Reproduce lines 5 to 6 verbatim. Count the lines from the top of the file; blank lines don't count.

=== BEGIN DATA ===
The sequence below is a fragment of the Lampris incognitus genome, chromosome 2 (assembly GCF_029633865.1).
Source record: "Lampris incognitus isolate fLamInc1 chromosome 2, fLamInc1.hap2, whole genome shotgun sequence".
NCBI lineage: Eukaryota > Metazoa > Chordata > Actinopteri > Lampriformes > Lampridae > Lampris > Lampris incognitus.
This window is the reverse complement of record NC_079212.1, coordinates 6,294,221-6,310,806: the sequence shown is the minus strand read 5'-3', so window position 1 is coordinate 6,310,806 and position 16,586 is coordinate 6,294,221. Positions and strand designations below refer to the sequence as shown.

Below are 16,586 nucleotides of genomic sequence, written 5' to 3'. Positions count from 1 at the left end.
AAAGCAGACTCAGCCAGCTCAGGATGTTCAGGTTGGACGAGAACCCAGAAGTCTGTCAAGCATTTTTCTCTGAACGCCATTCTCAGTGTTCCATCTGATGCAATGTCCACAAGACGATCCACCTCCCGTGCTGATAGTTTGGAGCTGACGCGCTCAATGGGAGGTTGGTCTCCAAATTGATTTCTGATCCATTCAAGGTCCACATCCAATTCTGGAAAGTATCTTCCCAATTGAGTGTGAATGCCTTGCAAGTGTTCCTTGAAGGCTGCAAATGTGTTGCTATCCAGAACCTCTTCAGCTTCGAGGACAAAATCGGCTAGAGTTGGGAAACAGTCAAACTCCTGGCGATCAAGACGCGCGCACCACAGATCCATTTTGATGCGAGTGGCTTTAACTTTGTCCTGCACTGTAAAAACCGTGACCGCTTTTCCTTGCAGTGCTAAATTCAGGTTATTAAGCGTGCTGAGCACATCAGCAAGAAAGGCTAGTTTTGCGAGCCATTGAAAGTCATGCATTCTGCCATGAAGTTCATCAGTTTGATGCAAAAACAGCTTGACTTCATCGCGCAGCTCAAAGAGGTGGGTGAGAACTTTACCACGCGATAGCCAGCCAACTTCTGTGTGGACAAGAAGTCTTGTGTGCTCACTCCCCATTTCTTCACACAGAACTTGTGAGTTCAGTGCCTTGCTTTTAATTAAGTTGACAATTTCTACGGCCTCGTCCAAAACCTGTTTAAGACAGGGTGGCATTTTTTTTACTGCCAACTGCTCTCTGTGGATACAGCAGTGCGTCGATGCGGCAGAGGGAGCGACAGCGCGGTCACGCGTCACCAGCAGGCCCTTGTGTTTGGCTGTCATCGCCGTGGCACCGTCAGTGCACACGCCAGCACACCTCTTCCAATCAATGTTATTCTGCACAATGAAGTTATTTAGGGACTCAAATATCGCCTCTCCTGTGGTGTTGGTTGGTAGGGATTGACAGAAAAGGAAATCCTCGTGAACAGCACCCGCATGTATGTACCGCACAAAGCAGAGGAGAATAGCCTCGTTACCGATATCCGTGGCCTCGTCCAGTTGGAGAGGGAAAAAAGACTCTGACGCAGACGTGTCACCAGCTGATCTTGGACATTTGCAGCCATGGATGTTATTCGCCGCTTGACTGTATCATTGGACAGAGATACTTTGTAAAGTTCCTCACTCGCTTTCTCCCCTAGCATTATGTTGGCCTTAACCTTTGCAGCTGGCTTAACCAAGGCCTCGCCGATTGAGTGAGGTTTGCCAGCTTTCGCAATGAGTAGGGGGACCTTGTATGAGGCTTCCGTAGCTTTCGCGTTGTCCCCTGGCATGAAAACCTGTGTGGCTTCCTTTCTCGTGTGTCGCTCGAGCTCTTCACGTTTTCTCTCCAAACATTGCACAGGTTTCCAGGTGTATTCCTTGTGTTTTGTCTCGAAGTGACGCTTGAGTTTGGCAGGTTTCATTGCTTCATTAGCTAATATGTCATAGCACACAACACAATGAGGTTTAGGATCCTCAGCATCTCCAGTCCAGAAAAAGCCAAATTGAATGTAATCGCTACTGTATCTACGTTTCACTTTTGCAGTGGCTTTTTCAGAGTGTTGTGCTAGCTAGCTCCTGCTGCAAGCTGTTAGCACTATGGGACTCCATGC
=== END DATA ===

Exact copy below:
Below are 16,586 nucleotides of genomic sequence, written 5' to 3'. Positions count from 1 at the left end.
AAAGCAGACTCAGCCAGCTCAGGATGTTCAGGTTGGACGAGAACCCAGAAGTCTGTCAAGCATTTTTCTCTGAACGCCATTCTCAGTGTTCCATCTGATGCAATGTCCACAAGACGATCCACCTCCCGTGCTGATAGTTTGGAGCTGACGCGCTCAATGGGAGGTTGGTCTCCAAATTGATTTCTGATCCATTCAAGGTCCACATCCAATTCTGGAAAGTATCTTCCCAATTGAGTGTGAATGCCTTGCAAGTGTTCCTTGAAGGCTGCAAATGTGTTGCTATCCAGAACCTCTTCAGCTTCGAGGACAAAATCGGCTAGAGTTGGGAAACAGTCAAACTCCTGGCGATCAAGACGCGCGCACCACAGATCCATTTTGATGCGAGTGGCTTTAACTTTGTCCTGCACTGTAAAAACCGTGACCGCTTTTCCTTGCAGTGCTAAATTCAGGTTATTAAGCGTGCTGAGCACATCAGCAAGAAAGGCTAGTTTTGCGAGCCATTGAAAGTCATGCATTCTGCCATGAAGTTCATCAGTTTGATGCAAAAACAGCTTGACTTCATCGCGCAGCTCAAAGAGGTGGGTGAGAACTTTACCACGCGATAGCCAGCCAACTTCTGTGTGGACAAGAAGTCTTGTGTGCTCACTCCCCATTTCTTCACACAGAACTTGTGAGTTCAGTGCCTTGCTTTTAATTAAGTTGACAATTTCTACGGCCTCGTCCAAAACCTGTTTAAGACAGGGTGGCATTTTTTTTACTGCCAACTGCTCTCTGTGGATACAGCAGTGCGTCGATGCGGCAGAGGGAGCGACAGCGCGGTCACGCGTCACCAGCAGGCCCTTGTGTTTGGCTGTCATCGCCGTGGCACCGTCAGTGCACACGCCAGCACACCTCTTCCAATCAATGTTATTCTGCACAATGAAGTTATTTAGGGACTCAAATATCGCCTCTCCTGTGGTGTTGGTTGGTAGGGATTGACAGAAAAGGAAATCCTCGTGAACAGCACCCGCATGTATGTACCGCACAAAGCAGAGGAGAATAGCCTCGTTACCGATATCCGTGGCCTCGTCCAGTTGGAGAGGGAAAAAAGACTCTGACGCAGACGTGTCACCAGCTGATCTTGGACATTTGCAGCCATGGATGTTATTCGCCGCTTGACTGTATCATTGGACAGAGATACTTTGTAAAGTTCCTCACTCGCTTTCTCCCCTAGCATTATGTTGGCCTTAACCTTTGCAGCTGGCTTAACCAAGGCCTCGCCGATTGAGTGAGGTTTGCCAGCTTTCGCAATGAGTAGGGGGACCTTGTATGAGGCTTCCGTAGCTTTCGCGTTGTCCCCTGGCATGAAAACCTGTGTGGCTTCCTTTCTCGTGTGTCGCTCGAGCTCTTCACGTTTTCTCTCCAAACATTGCACAGGTTTCCAGGTGTATTCCTTGTGTTTTGTCTCGAAGTGACGCTTGAGTTTGGCAGGTTTCATTGCTTCATTAGCTAATATGTCATAGCACACAACACAATGAGGTTTAGGATCCTCAGCATCTCCAGTCCAGAAAAAGCCAAATTGAATGTAATCGCTACTGTATCTACGTTTCACTTTTGCAGTGGCTTTTTCAGAGTGTTGTGCTAGCTAGCTCCTGCTGCAAGCTGTTAGCACTATGGGACTCCATGC